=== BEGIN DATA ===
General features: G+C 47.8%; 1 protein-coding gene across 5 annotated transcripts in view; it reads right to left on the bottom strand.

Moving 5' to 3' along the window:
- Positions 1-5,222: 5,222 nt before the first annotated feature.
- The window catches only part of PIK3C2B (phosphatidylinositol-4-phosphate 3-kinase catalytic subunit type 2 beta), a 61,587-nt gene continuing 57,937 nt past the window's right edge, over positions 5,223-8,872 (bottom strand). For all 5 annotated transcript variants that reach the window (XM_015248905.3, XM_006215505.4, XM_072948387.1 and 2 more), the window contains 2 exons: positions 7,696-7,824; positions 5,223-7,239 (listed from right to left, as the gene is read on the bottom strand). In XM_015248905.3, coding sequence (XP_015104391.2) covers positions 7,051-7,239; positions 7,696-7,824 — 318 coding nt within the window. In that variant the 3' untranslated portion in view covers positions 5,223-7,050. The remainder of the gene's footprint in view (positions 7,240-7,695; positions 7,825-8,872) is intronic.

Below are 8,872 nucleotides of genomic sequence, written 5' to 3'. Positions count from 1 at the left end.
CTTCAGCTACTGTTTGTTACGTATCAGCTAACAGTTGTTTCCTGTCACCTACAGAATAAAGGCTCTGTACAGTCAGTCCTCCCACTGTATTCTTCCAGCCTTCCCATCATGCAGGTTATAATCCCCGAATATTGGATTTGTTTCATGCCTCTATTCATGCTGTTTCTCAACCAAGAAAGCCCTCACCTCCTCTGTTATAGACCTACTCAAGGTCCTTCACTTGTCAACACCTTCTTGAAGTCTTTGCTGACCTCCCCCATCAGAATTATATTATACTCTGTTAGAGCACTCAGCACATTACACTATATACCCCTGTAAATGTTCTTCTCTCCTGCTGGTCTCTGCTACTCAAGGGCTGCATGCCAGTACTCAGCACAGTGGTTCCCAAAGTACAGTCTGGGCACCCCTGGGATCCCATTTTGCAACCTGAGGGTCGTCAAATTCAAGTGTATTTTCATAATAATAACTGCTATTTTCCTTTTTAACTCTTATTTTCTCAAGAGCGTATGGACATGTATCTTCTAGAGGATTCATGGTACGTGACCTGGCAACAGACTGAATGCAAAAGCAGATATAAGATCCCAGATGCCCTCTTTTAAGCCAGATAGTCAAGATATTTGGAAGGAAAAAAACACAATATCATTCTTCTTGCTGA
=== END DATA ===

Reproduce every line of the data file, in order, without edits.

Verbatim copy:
General features: G+C 47.8%; 1 protein-coding gene across 5 annotated transcripts in view; it reads right to left on the bottom strand.

Moving 5' to 3' along the window:
- Positions 1-5,222: 5,222 nt before the first annotated feature.
- The window catches only part of PIK3C2B (phosphatidylinositol-4-phosphate 3-kinase catalytic subunit type 2 beta), a 61,587-nt gene continuing 57,937 nt past the window's right edge, over positions 5,223-8,872 (bottom strand). For all 5 annotated transcript variants that reach the window (XM_015248905.3, XM_006215505.4, XM_072948387.1 and 2 more), the window contains 2 exons: positions 7,696-7,824; positions 5,223-7,239 (listed from right to left, as the gene is read on the bottom strand). In XM_015248905.3, coding sequence (XP_015104391.2) covers positions 7,051-7,239; positions 7,696-7,824 — 318 coding nt within the window. In that variant the 3' untranslated portion in view covers positions 5,223-7,050. The remainder of the gene's footprint in view (positions 7,240-7,695; positions 7,825-8,872) is intronic.

Below are 8,872 nucleotides of genomic sequence, written 5' to 3'. Positions count from 1 at the left end.
CTTCAGCTACTGTTTGTTACGTATCAGCTAACAGTTGTTTCCTGTCACCTACAGAATAAAGGCTCTGTACAGTCAGTCCTCCCACTGTATTCTTCCAGCCTTCCCATCATGCAGGTTATAATCCCCGAATATTGGATTTGTTTCATGCCTCTATTCATGCTGTTTCTCAACCAAGAAAGCCCTCACCTCCTCTGTTATAGACCTACTCAAGGTCCTTCACTTGTCAACACCTTCTTGAAGTCTTTGCTGACCTCCCCCATCAGAATTATATTATACTCTGTTAGAGCACTCAGCACATTACACTATATACCCCTGTAAATGTTCTTCTCTCCTGCTGGTCTCTGCTACTCAAGGGCTGCATGCCAGTACTCAGCACAGTGGTTCCCAAAGTACAGTCTGGGCACCCCTGGGATCCCATTTTGCAACCTGAGGGTCGTCAAATTCAAGTGTATTTTCATAATAATAACTGCTATTTTCCTTTTTAACTCTTATTTTCTCAAGAGCGTATGGACATGTATCTTCTAGAGGATTCATGGTACGTGACCTGGCAACAGACTGAATGCAAAAGCAGATATAAGATCCCAGATGCCCTCTTTTAAGCCAGATAGTCAAGATATTTGGAAGGAAAAAAACACAATATCATTCTTCTTGCTGA